Third, look for ball and player movement to be a big part of what the Lakers look to do. Mike Brown acknowledged the need to get Kobe the ball in “his spots” and for his big men to still get the touches they need to be effective. The only way this can happen is for the ball to move and for the players to move into those positions. We all know that Kobe’s best spots on the floor are at the elbow, the extended wing (or the “shoulder” of the court where the three point line arc meets the sideline), and at the mid post on either side of the floor. These are the spots on the floor where Kobe operated out of the Triangle for most of his career and where he’s shown the most comfort creating shots for himself or his teammates. We also know that Gasol’s spots are at the elbow and the mid-block on either side of the floor while Bynum operates best from the deep post on either block and at the front of the rim on lobs and duck in actions.

This is where Brown saying he’ll run “bits and pieces” of the Triangle come into play. Brown, a notorious film junkie, surely understands that there are several actions in any offense to best get players into these positions. All variety of cross and down screens, cuts and flashes, and classic post ups can get his players into these positions. It will be on Brown to diagram these actions but this actually shouldn’t be that hard considering nearly every offense uses these actions today in order to get their key players the ball. The Triangle used them, P&R heavy teams use them, and you can find these same actions in the Maverick and Heat sets during the Finals. Understand that just because the Lakers won’t have Phil Jackson (or Brian Shaw) running the triple post offense doesn’t mean some of the basic actions it used can’t be integrated into a different O to get the same type of results.

But there will be change too. We’ll see how Derek Fisher and Steve Blake fit into the philosophy of pushing the ball more. We’ll see where Ron Artest and Lamar Odom find their shots and if some of the versatility they offer can also be built into these same actions. We’ll see how an emphasis on attacking the paint off the dribble affects players like Barnes and Ebanks who seem to do best as slashers rather than ball handlers. Depending on the answers to these questions – or how player evaluation goes into determining whether or not these guys are suited to perform in these roles – we may see roster change over that gets different pieces to execute these sets.

In the end, however, I do think the Lakers will be just fine on the offensive side of the ball when incorporating Coach Brown’s ideas into their sets. There’s just too much talent – and diverse talent at that – for this team not to adapt. After all, this is still basketball and the Lakers have some of the best players in the world at their disposal. Just because it will look different, doesn’t mean the results can’t be similar. And after Mike Brown gave us some clues to how he’ll use these guys, we may find that things look pretty similar anyway.

From Andy Kamenetzky, Land O’ Lakers: Safe to say, only Shaquille O’Neal could announce his retirement with just 29 words, yet create a tizzy equal to a 29,000 press conferences. Twitter was in danger of exploding late Wednesday morning when, via a new real time video messaging service called Tout, Shaq let the world know he’s hanging up the sneaks for good. “We did it,” said O’Neal to his fans. “Nineteen years baby. I want to thank you very much, that’s why I’m telling you first, I’m about to retire. Thank you, talk to you soon.” Throughout the video, O’Neal is all smiles, a casual peace sign flashed in lieu of tears welling or visible introspection. (If you stick around after the video ends, another video of O’Neal singing “When Doves Cry” begins.) It’s fitting he’d alert the fans before the Celtics or the media, because nobody in the NBA played more to the cheap seats than Shaq. He never lost sight that sports is a form of entertainment for Joe Q. Public, and he lived to uphold end of the bargain.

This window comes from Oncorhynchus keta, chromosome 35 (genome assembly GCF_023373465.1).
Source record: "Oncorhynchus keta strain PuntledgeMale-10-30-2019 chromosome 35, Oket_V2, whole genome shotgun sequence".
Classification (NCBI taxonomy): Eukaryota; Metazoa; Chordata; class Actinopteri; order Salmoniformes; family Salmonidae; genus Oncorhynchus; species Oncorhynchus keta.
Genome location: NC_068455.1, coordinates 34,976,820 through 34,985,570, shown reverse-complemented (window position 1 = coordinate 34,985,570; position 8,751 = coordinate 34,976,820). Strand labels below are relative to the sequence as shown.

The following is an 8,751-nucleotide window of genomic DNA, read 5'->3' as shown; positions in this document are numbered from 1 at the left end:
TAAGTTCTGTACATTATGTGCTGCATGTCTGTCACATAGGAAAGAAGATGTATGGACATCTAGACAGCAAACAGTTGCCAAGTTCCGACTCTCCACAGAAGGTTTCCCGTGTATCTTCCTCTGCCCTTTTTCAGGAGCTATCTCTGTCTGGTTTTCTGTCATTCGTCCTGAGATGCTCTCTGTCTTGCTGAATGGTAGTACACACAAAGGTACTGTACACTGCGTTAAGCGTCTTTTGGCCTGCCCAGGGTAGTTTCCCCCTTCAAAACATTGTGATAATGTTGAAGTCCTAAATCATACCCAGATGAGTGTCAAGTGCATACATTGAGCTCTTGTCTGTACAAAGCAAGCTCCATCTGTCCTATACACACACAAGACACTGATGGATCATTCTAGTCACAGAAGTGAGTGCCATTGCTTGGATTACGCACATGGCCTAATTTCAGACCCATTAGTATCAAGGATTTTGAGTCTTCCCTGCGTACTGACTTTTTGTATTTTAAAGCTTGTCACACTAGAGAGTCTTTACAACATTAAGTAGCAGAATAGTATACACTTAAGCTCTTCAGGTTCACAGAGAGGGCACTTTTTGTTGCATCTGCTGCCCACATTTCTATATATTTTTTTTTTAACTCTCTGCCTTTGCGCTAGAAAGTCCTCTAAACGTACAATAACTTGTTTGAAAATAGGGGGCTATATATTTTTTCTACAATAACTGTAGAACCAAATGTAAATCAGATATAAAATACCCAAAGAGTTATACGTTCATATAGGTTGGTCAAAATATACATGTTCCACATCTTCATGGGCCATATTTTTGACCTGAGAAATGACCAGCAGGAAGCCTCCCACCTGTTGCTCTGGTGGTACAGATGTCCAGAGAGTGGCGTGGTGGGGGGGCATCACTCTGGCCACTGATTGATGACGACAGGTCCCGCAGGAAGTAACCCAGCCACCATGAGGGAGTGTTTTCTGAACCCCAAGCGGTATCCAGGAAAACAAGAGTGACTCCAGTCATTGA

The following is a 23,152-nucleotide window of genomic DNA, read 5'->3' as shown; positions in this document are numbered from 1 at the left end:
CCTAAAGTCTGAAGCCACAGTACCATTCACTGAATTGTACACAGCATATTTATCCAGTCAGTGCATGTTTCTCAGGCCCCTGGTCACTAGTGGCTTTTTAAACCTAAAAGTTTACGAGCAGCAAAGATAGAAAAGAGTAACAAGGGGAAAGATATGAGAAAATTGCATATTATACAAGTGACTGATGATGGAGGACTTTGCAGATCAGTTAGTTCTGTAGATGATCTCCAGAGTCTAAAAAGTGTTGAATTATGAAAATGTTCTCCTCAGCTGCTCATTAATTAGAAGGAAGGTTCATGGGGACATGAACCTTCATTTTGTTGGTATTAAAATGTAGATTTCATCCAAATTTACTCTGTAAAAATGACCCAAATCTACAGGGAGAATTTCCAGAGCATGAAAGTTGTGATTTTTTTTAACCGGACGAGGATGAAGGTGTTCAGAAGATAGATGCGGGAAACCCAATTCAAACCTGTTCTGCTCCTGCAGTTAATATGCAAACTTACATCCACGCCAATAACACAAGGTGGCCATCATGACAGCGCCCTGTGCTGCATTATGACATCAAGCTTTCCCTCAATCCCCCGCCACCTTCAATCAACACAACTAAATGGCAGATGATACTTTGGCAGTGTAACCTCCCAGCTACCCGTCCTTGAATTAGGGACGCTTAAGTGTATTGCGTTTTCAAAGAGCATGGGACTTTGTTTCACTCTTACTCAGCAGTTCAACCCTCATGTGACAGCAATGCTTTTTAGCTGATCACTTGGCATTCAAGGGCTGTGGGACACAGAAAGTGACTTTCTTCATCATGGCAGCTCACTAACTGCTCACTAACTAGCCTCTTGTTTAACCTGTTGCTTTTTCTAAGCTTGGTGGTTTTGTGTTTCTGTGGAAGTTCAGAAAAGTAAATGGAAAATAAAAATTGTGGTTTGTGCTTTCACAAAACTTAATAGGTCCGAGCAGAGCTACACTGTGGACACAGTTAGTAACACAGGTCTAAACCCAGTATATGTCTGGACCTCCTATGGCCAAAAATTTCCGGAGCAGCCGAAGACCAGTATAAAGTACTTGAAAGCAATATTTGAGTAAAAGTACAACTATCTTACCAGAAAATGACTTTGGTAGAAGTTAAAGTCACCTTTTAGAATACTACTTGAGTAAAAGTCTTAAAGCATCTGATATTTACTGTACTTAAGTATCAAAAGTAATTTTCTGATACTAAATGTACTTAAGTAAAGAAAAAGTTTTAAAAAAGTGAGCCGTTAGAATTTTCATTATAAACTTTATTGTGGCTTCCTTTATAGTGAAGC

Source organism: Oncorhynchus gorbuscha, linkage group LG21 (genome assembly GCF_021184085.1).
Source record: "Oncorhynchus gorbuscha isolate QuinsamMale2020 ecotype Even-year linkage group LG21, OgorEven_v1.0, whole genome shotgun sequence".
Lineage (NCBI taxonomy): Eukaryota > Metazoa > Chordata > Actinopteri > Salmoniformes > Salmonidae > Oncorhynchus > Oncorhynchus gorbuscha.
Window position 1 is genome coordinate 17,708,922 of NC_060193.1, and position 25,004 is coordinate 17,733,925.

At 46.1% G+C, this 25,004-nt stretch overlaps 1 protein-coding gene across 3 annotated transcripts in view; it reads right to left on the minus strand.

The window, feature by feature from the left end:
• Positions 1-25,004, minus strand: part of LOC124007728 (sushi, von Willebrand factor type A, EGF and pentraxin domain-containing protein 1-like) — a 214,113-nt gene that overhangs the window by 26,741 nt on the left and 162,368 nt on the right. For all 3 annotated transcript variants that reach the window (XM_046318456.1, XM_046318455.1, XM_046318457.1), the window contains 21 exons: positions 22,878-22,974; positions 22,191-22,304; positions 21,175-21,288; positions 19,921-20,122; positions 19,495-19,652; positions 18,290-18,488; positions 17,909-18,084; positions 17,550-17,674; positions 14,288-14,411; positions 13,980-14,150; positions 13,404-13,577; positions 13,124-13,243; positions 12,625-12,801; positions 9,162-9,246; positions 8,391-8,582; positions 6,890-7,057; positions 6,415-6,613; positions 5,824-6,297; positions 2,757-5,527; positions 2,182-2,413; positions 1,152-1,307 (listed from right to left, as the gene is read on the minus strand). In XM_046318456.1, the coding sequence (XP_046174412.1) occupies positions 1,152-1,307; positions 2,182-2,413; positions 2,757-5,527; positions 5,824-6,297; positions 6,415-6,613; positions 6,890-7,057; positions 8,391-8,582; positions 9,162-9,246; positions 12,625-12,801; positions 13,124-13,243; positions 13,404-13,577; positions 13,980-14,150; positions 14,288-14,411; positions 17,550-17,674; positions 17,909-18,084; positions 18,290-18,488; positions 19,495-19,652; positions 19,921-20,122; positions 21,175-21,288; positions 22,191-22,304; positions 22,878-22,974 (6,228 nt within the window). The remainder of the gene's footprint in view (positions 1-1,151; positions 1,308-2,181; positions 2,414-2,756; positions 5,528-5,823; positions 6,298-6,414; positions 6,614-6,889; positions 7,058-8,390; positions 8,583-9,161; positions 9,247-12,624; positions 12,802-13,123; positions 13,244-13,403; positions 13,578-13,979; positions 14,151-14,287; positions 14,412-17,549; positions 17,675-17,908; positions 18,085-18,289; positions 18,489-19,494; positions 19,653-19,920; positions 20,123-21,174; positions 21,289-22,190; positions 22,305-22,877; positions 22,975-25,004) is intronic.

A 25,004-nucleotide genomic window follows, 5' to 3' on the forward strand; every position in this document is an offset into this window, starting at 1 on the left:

From Michael Schwartz, Valley of the Suns: When Steve Kerr pulled the trigger on a trade that brought the Phoenix Suns one of the best big men in the history of the game, albeit in his older stages, he knew the deal would make him look like either a genius or a moron. In hindsight that answer is obvious as Shaq only put the Suns closer to a championship upon his trade to Cleveland, but Kerr went for that deal because of a proven NBA fact over the course of the last two decades: If Shaquille O’Neal graces your roster you have a shot at a ring. With Shaq announcing his retirement Wednesday on social media, fitting for all he did to grow Twitter among NBA players, his late-career stays in Phoenix, Cleveland and Boston will be seen as merely footnotes to a 19-year career that was perhaps the Most Dominant Ever, complete with four championship rings, 15 All-Star appearances and shockingly only one MVP trophy. But he wasn’t that Shaq for the Suns. When the Shaqtus was dealt to Cleveland I summed up his Phoenix career like this:

From Dave McMenamin, ESPNLA: Some time in the future, fans attending a game at the Staples Center will be able to say, “Look up in the rafters! It’s a bird! It’s a plane! It’s Superman’s retired jersey!” The Los Angeles Lakers plan to honor their former self-proclaimed Superman, Shaquille O’Neal, by raising his No. 34 jersey to the rafters. “We don’t have any specific timetable on this, but you can be assured we will retire Shaq’s jersey,” said Lakers spokesman John Black in an email on Wednesday. O’Neal, 39, revealed his retirement earlier Wednesday using the new social media tool Tout, a real-time video messaging service, to announce to fans: “We did it. Nineteen years baby. I want to thank you very much, that’s why I’m telling you first, I’m about to retire. Love you, talk to you soon.”